The instant starting briquettes with 15% to 20% add-on may have a Hexamine content of 2.25% to 3.0% and function very well. It is apparent that with a 3% Hexamine content and a 17% content of my combustion supporting materials comprising fatty alcohols, fatty acids, and hydrocarbons which when in combination are solid at ambient temperatures, in a substantial amount of combustible materials such as carbon, coal, charcoal, and the like which usually go to make up a charcoal briquette, a most satisfactory instant starting briquette is obtained.

Now, unexpectedly, I have found that by elevating the temperature of my combustion supporting materials to 90.degree. C. to 95.degree. C., I can dissolve a sufficiency of Hexamine in my combustion supporting materials to give a proper impregnating solution with which to impregnate briquettes to produce instant starting briquettes having the desirable properties detailed and referred to in the "Objects of the Invention," above.

The following are critical processing conditions:

(1) Temperature of impregnating solution to be at 90.degree. C. to 95.degree. C.;

(2) Temperature of briquettes to be essentially at equilibrium in a drying oven at above 100.degree. C. to 110.degree. C. just prior to impregnation;

(3) Immersion time of briquettes in the impregnating solution be such as to give a proper quantity of add-on. This is usually a few seconds. If spraying on the impregnating solution, such procedure that proper add-on is obtained.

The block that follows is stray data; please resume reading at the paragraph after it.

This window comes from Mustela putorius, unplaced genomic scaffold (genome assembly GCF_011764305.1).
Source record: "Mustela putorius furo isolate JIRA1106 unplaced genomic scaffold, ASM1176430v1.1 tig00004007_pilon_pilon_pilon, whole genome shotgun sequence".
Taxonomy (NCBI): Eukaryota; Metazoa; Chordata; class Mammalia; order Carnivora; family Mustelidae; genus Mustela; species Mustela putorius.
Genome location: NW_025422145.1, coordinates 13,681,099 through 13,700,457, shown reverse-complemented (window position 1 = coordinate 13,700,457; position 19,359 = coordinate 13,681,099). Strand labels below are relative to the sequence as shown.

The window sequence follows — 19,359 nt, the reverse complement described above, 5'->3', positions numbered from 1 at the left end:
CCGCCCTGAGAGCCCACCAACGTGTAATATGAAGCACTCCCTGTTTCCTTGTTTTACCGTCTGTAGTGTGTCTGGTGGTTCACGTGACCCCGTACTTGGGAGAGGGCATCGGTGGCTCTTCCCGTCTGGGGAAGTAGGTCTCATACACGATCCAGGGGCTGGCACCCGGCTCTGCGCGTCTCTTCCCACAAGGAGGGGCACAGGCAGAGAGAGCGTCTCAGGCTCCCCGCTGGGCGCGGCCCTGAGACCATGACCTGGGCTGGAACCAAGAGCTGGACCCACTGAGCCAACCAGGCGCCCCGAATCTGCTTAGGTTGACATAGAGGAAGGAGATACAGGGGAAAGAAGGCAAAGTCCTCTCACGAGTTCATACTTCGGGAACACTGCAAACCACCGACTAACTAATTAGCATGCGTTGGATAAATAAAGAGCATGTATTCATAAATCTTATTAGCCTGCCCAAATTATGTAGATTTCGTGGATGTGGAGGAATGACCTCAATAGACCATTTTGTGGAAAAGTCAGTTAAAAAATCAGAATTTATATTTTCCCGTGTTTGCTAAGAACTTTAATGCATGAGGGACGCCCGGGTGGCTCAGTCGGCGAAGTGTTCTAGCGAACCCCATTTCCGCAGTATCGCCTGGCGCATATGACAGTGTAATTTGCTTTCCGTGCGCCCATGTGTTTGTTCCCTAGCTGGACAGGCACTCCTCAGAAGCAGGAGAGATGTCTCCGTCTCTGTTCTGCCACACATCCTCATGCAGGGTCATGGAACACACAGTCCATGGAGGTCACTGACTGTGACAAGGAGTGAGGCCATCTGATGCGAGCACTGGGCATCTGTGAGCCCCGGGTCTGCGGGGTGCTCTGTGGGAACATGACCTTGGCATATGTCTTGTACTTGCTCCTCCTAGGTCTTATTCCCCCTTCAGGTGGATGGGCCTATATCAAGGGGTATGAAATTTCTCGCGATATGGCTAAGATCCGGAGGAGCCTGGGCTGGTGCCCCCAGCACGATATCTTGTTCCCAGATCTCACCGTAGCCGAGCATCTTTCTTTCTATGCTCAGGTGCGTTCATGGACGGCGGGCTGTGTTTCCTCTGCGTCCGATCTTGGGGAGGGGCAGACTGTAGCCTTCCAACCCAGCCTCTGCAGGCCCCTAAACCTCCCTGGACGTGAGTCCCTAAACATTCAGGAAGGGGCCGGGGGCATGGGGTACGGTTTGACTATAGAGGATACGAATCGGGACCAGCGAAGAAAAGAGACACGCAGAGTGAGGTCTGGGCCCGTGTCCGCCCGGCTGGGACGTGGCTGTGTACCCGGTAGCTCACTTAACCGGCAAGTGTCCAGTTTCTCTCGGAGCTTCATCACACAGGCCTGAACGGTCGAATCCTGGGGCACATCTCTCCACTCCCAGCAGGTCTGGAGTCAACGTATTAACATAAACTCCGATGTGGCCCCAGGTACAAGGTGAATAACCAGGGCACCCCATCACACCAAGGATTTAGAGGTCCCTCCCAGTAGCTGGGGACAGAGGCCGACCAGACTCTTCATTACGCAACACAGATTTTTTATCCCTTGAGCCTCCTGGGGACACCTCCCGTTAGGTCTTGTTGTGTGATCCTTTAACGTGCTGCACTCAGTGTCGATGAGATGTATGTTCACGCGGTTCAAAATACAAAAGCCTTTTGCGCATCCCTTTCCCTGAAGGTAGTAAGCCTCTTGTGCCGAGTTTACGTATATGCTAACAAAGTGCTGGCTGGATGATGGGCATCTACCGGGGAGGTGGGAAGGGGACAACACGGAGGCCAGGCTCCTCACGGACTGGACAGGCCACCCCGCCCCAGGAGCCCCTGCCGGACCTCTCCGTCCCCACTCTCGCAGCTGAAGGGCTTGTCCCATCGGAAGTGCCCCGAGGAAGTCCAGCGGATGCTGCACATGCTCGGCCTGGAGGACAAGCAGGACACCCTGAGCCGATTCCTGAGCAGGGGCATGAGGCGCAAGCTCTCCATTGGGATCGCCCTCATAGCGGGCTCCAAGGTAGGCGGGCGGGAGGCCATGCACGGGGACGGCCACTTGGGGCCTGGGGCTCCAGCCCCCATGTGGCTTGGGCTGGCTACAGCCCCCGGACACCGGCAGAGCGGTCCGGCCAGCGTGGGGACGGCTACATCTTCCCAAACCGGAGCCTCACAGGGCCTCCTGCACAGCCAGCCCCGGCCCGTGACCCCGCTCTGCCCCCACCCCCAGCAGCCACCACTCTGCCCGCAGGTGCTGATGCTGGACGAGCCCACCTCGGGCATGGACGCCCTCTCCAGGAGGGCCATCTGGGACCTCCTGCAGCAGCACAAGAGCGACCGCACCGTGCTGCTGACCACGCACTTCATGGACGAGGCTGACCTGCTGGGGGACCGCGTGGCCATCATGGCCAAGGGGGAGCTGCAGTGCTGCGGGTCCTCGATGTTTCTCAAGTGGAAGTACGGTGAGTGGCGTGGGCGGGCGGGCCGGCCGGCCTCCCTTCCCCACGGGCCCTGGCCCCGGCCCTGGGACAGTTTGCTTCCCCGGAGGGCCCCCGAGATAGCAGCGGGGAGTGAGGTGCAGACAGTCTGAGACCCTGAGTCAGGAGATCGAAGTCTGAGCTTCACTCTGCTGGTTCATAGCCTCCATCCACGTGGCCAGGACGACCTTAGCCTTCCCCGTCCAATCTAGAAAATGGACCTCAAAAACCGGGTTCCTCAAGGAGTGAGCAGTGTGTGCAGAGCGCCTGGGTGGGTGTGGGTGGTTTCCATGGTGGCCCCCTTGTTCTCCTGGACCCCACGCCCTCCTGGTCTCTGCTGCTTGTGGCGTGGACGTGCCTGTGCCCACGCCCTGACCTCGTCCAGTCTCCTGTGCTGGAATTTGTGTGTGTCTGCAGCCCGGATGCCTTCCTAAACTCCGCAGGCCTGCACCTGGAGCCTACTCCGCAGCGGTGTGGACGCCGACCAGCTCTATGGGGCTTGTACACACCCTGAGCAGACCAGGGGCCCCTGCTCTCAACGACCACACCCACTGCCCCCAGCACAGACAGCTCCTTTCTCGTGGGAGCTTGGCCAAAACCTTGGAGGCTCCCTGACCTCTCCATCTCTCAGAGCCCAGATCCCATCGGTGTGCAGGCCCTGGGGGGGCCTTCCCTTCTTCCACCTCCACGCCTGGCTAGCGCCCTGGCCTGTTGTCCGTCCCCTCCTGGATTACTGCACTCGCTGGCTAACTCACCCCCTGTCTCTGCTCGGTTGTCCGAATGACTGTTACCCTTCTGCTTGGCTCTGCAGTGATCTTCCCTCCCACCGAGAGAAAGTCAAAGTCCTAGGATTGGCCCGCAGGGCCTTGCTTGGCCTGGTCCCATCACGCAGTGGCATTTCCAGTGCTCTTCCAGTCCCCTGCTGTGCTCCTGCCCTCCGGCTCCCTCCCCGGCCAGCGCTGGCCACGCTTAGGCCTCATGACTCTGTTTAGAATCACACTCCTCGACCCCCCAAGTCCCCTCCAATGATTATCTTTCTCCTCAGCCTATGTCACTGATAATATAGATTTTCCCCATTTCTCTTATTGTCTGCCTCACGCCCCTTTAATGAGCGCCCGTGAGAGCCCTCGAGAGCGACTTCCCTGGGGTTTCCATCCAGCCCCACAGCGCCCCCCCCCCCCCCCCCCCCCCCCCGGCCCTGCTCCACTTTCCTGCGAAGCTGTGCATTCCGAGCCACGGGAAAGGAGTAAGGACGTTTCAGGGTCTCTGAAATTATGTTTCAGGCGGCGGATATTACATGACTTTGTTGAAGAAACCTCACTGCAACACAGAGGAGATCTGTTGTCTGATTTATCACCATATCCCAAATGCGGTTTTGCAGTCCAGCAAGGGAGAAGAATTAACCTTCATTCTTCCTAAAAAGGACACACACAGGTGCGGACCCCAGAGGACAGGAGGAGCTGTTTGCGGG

(4) Concentrations of the several components of the impregnating solution are within essentially the limits shown below.

Fatty acids: 30% to 70%

Fatty alcohols: 10% to 50%

Hexamine: 5% to 15%

Paraffin Wax: 5% to 30%

Commercially available straight chain aliphatic acids, which I call fatty acids for short as in the industry, contain various proportions of

C.sub.12 (lauric acid)

C.sub.14 (Myristic and Myristoleic Acids)

C.sub.15 (Pentadecanoic acid)

C.sub.16 (Palmitic, Palmitoleic and Hexadecadienoic Acids)

C.sub.17 (Margaric acid)

C.sub.18 (Stearic, oleic, linoleic, and linolenic acids) and

C.sub.20 (Arachidic acid) and those acids which have double bonds are present in minute amounts-of the order of 0.5% or less.

In my preferred embodiment, a fatty acid mixture highest in palmitic, stearic and oleic acids functioned very well. The presence of the other fatty acids did not impair the performance of the instant starting biquettes.

Until I unexpectedly realized that the low or practical lack of solubility of Hexamine in most organic solvents did not apply to my combination of fatty acid and fatty alcohol combustion supporting materials when they were heated to a relatively high temperature of 90.degree. C. to 95.degree. C., I could not add enough Hexamine to render briquettes into instant starting briquettes. This temperature is considerably above and higher than their average melting temperatures of 40.degree. C. to 62.degree. C.

I have found it desirable to maintain the temperature at about 90.degree. C.-95.degree. C. to effect a proper impregnation of the briquettes. However, reasonably satisfacotry results are obtained at temperatures of as low as 10.degree. C. to 15.degree. C. above the melting temperatures of the impregnating solutions. Once the Hexamine is dissolved at the elevated temperatures, it appears to remain in solution even if the temperature drops below 90.degree. C. for not too long a period of time. Perhaps it remains in a supersaturated state.

Hexamine is higher soluble in warer--1.67 gm. dissolves in 1 gm. of water; in hot water, even more. In 100 cc of each of the following solvents, it dissolves as shown:

Methyalcohol: 7.25 gm. at room temp; 11.93 gm., hot.

CHCL.sub.3 (Chloroform): 13.40 gm. at room temp; 14.84 gm. hot.

Less than 3% in Ethyl alcohol; less than 2% in Amyl alcohol.

Less than 0.9% in CCl.sub.4 ; Acetone; Tetrachloroethane, Benzene; and CS.sub.2. It is insoluble in light petroleum.